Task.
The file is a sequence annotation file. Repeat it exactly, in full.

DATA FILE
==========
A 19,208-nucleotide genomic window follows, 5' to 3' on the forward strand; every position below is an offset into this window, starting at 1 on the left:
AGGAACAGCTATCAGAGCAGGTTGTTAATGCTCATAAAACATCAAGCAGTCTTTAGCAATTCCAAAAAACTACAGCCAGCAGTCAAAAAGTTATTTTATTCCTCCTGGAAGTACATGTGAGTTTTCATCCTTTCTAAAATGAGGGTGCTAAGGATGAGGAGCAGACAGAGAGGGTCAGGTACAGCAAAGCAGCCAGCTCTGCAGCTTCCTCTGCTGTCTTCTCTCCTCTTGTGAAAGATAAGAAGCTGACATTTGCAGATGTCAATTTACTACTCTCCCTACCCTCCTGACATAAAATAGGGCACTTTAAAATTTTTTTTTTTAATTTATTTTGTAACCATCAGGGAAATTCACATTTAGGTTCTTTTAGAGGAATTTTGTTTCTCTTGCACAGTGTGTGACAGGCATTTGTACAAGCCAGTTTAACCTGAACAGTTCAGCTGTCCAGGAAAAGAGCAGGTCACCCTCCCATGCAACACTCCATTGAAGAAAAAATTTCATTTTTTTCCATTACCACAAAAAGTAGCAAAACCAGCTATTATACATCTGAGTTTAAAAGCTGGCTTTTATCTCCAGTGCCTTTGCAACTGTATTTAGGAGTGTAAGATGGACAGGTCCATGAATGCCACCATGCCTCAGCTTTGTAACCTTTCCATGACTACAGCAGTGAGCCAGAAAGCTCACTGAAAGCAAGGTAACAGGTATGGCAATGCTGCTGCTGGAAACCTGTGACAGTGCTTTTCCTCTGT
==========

A 19,208-nucleotide genomic window follows, 5' to 3' on the forward strand; every position below is an offset into this window, starting at 1 on the left:
AGGAACAGCTATCAGAGCAGGTTGTTAATGCTCATAAAACATCAAGCAGTCTTTAGCAATTCCAAAAAACTACAGCCAGCAGTCAAAAAGTTATTTTATTCCTCCTGGAAGTACATGTGAGTTTTCATCCTTTCTAAAATGAGGGTGCTAAGGATGAGGAGCAGACAGAGAGGGTCAGGTACAGCAAAGCAGCCAGCTCTGCAGCTTCCTCTGCTGTCTTCTCTCCTCTTGTGAAAGATAAGAAGCTGACATTTGCAGATGTCAATTTACTACTCTCCCTACCCTCCTGACATAAAATAGGGCACTTTAAAATTTTTTTTTTTAATTTATTTTGTAACCATCAGGGAAATTCACATTTAGGTTCTTTTAGAGGAATTTTGTTTCTCTTGCACAGTGTGTGACAGGCATTTGTACAAGCCAGTTTAACCTGAACAGTTCAGCTGTCCAGGAAAAGAGCAGGTCACCCTCCCATGCAACACTCCATTGAAGAAAAAATTTCATTTTTTTCCATTACCACAAAAAGTAGCAAAACCAGCTATTATACATCTGAGTTTAAAAGCTGGCTTTTATCTCCAGTGCCTTTGCAACTGTATTTAGGAGTGTAAGATGGACAGGTCCATGAATGCCACCATGCCTCAGCTTTGTAACCTTTCCATGACTACAGCAGTGAGCCAGAAAGCTCACTGAAAGCAAGGTAACAGGTATGGCAATGCTGCTGCTGGAAACCTGTGACAGTGCTTTTCCTCTGT